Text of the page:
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Tunisia: More than 100 officials resign from Ennahda Party over 'failed' leadership

Officials say the party is isolated and has been unable to form a common front against President Kais Saied's actions
Ennahda has been the most powerful party in Tunisia since the 2011 revolution and the ousting of president Zine El Abidine Ben Ali (AFP)

More than 100 prominent officials of Tunisia's Ennahda party, including lawmakers and former ministers, resigned on Saturday in protest at the leadership's performance.

Ennahda, the largest party in parliament, has been split over its response to President Kais Saied's sacking of the government and suspension of parliament on 25 July.

In a statement, 113 senior officials from the party said they had resigned due to wrong choices by Ennahda's leadership, which had led to its isolation and failure to engage in any common front to confront Saied's decisions.

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Among the resignations are eight lawmakers and several ex-ministers, including former Minister of Health Abdellatif Mekki.

"I feel deeply sad... I feel the pain of separation... but I have no choice after I tried for a long time, especially in recent months... I take responsibility for the decision that I made for my country," Mekki said on Facebook.

Following Saied's move two months ago, some Ennahda officials have demanded that its leader Rached Ghannouchi, the parliament speaker, resign over the party's response to the crisis and strategic choices he has made since the 2019 election.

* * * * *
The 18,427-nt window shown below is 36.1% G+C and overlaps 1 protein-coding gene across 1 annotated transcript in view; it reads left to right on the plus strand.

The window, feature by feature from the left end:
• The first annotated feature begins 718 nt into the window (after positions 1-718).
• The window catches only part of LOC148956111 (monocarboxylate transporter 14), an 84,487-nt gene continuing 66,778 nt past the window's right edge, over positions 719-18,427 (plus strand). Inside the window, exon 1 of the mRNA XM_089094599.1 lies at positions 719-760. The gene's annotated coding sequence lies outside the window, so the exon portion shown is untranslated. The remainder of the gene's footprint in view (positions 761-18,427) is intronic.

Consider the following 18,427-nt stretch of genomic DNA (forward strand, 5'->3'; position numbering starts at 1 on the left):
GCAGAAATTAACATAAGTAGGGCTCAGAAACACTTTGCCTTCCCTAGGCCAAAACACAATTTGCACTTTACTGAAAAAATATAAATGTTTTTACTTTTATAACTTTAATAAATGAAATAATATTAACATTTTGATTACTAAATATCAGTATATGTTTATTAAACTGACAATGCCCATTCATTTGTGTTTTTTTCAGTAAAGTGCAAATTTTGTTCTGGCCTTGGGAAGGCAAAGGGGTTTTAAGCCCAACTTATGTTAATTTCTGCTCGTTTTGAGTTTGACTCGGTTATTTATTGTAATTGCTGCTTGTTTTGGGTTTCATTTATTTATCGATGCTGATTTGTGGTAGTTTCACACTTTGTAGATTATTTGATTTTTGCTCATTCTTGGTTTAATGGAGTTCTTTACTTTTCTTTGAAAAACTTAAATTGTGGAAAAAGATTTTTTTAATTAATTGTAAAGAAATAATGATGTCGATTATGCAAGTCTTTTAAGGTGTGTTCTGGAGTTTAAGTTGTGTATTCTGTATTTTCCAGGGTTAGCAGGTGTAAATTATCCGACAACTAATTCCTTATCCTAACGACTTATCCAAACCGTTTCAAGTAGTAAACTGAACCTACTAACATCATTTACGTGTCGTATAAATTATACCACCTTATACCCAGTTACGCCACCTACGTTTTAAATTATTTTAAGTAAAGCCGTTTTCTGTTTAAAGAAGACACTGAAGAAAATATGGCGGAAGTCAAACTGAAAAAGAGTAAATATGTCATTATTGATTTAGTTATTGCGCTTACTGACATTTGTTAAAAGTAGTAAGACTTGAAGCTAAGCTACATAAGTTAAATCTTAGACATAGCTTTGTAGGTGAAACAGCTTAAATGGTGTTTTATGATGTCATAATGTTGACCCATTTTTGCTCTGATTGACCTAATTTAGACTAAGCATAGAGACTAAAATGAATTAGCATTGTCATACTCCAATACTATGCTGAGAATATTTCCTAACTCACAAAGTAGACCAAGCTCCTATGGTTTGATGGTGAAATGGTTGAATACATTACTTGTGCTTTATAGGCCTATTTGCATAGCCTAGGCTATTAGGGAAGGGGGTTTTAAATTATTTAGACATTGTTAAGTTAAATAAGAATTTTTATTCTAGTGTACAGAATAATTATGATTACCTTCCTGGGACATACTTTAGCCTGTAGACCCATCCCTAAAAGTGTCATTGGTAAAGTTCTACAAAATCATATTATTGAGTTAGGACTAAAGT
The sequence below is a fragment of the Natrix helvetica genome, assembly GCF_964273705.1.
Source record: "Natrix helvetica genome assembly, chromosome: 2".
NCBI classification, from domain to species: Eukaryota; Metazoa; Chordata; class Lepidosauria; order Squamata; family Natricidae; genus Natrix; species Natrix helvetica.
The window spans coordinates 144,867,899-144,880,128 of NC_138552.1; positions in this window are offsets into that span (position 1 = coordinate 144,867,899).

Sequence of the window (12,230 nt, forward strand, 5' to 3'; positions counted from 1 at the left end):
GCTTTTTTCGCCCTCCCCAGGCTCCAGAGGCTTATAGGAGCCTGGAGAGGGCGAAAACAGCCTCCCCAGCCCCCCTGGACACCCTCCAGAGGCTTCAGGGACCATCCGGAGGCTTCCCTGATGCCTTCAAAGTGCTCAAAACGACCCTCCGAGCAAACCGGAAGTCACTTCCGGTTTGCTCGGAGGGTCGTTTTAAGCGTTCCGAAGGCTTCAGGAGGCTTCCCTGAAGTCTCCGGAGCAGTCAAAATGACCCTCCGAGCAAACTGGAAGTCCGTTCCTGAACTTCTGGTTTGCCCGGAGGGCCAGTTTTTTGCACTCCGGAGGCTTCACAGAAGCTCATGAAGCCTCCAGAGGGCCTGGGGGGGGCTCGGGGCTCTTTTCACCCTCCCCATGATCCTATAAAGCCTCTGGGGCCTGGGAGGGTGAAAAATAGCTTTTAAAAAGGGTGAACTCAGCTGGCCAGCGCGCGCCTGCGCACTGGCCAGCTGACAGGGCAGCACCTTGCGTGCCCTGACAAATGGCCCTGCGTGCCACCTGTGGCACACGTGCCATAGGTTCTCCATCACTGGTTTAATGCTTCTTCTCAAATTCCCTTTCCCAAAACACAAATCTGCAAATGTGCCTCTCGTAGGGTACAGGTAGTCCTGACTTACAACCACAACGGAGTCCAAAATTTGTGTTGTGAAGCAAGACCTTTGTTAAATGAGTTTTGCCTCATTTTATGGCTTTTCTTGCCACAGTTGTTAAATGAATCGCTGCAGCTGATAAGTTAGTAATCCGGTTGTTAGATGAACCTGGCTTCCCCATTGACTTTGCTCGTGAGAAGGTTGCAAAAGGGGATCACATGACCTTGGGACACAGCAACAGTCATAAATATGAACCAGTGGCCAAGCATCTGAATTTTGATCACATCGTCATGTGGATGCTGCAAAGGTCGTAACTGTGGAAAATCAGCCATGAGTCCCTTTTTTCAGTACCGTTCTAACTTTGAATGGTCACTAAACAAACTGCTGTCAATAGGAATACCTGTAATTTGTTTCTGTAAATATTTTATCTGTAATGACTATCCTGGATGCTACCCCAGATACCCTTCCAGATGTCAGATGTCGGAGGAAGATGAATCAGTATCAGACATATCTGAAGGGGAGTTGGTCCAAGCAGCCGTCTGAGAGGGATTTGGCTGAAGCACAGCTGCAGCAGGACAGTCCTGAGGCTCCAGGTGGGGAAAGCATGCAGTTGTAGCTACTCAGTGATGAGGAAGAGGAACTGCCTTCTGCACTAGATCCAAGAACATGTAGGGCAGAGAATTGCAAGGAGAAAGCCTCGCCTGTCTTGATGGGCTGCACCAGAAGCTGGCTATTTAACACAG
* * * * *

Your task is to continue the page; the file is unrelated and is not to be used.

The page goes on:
Last month, Ghannouchi dismissed the party’s executive committee in an effort to calm the protests against him.

Saturday's statement pointedly blamed Ghannouchi for making "bad political choices" and striking "inappropriate alliances" with other movements that "undermined Ennahdha's credibility".

Ghannouchi had "failed" and "refused all the advice" that was given to him, the statement added.

'Peaceful struggle'

On Thursday, Ghannouchi called for a "peaceful struggle" against a return to "absolute one-man rule," a day after Saied had taken steps towards rule by decree.

"There is no longer any alternative to struggle, naturally a peaceful struggle," the Ennahda leader said in an interview with AFP.

Saied on Wednesday announced decrees that strengthen the powers of his office at the expense of the government and parliament.

Four other parties and the country's largest trade union also on Thursday expressed deep discontent with Saied’s moves.

Ghannouchi, 80, camped out for 12 hours in front of parliament in Tunis after Saied's power grab.

"The situation is worse now than it was before 25 July," he said in Thursday's interview.

Before that "there were no arrests over blog posts, no thousands of Tunisians banned from leaving the country".

'Unify Ennahda'

Ennahda has been the most powerful party in Tunisia since the 2011 revolution that led to the ousting of its long-time president Zine El Abidine Ben Ali, and has played a key role in backing successive coalition governments.

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It is the most organised party in the deeply fragmented 217-seat legislature, but since 2014 the party's share of the vote has plummeted.

The party has also seen internal fractures in recent years as younger members have demanded changes at the top, including replacing Ghannouchi himself.

"The one positive aspect of the president’s decisions is that they will unify Ennahda with other political parties and unify Ennahda itself," Ghannouchi said on Thursday.

Asked if his party would take part in elections if Saied was to call them, he said that "we would take part, absolutely."

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